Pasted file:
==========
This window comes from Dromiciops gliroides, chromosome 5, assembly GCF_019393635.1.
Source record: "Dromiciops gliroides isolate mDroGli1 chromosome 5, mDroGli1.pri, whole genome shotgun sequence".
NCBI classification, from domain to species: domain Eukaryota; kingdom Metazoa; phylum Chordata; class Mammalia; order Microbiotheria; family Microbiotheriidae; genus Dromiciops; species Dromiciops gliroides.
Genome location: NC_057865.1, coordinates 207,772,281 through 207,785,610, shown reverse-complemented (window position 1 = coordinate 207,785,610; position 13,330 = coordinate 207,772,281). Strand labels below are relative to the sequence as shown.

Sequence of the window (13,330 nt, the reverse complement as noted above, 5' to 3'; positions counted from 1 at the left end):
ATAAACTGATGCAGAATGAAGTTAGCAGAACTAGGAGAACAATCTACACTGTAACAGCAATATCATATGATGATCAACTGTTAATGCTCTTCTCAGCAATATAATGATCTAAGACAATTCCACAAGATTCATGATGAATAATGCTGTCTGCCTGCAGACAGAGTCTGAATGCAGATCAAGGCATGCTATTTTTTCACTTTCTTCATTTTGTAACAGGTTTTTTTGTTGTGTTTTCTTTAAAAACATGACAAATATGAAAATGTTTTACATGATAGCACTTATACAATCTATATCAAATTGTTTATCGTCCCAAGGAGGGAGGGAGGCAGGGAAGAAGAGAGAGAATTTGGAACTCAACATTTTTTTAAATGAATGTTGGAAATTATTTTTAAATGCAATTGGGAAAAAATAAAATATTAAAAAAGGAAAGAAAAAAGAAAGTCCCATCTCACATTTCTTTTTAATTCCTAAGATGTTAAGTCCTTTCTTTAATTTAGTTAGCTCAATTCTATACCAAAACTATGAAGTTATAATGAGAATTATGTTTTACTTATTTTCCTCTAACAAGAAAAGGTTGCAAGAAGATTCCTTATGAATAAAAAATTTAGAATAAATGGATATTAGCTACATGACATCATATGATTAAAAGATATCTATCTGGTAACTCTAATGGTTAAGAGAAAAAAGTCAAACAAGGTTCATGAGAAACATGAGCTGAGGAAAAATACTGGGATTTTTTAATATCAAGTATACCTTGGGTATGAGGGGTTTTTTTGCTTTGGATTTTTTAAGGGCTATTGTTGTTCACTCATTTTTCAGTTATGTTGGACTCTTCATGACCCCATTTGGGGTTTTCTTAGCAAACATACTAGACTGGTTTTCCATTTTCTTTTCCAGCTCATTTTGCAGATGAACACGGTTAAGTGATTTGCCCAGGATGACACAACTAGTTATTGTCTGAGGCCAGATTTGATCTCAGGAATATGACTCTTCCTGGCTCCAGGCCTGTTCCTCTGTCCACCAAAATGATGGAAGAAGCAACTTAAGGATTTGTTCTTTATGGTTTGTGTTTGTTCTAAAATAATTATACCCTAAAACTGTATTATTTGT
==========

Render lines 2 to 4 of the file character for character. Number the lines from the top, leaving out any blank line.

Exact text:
Source record: "Dromiciops gliroides isolate mDroGli1 chromosome 5, mDroGli1.pri, whole genome shotgun sequence".
NCBI classification, from domain to species: domain Eukaryota; kingdom Metazoa; phylum Chordata; class Mammalia; order Microbiotheria; family Microbiotheriidae; genus Dromiciops; species Dromiciops gliroides.
Genome location: NC_057865.1, coordinates 207,772,281 through 207,785,610, shown reverse-complemented (window position 1 = coordinate 207,785,610; position 13,330 = coordinate 207,772,281). Strand labels below are relative to the sequence as shown.